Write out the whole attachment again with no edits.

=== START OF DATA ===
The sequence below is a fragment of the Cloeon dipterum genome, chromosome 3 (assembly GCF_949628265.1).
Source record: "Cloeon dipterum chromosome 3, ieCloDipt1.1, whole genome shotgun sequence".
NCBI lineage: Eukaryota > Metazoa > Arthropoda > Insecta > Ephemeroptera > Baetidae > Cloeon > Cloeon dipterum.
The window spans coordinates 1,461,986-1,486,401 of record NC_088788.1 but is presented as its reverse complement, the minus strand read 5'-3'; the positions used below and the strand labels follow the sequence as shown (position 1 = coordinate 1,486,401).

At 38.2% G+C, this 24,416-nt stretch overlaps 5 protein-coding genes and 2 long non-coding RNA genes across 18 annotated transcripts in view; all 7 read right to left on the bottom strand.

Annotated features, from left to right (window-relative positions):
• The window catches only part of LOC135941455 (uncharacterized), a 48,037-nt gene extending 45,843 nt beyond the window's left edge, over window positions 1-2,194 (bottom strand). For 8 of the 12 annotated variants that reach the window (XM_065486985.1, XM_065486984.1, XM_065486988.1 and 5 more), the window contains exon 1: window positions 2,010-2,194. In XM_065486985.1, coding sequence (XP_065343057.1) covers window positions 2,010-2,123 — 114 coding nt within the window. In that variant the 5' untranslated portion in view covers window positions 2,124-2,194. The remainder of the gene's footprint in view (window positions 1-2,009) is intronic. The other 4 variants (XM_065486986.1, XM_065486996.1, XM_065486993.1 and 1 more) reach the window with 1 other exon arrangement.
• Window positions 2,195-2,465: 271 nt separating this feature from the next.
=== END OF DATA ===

The sequence below is a fragment of the Cloeon dipterum genome, chromosome 3 (assembly GCF_949628265.1).
Source record: "Cloeon dipterum chromosome 3, ieCloDipt1.1, whole genome shotgun sequence".
NCBI lineage: Eukaryota > Metazoa > Arthropoda > Insecta > Ephemeroptera > Baetidae > Cloeon > Cloeon dipterum.
The window spans coordinates 1,461,986-1,486,401 of record NC_088788.1 but is presented as its reverse complement, the minus strand read 5'-3'; the positions used below and the strand labels follow the sequence as shown (position 1 = coordinate 1,486,401).

At 38.2% G+C, this 24,416-nt stretch overlaps 5 protein-coding genes and 2 long non-coding RNA genes across 18 annotated transcripts in view; all 7 read right to left on the bottom strand.

Annotated features, from left to right (window-relative positions):
• The window catches only part of LOC135941455 (uncharacterized), a 48,037-nt gene extending 45,843 nt beyond the window's left edge, over window positions 1-2,194 (bottom strand). For 8 of the 12 annotated variants that reach the window (XM_065486985.1, XM_065486984.1, XM_065486988.1 and 5 more), the window contains exon 1: window positions 2,010-2,194. In XM_065486985.1, coding sequence (XP_065343057.1) covers window positions 2,010-2,123 — 114 coding nt within the window. In that variant the 5' untranslated portion in view covers window positions 2,124-2,194. The remainder of the gene's footprint in view (window positions 1-2,009) is intronic. The other 4 variants (XM_065486986.1, XM_065486996.1, XM_065486993.1 and 1 more) reach the window with 1 other exon arrangement.
• Window positions 2,195-2,465: 271 nt separating this feature from the next.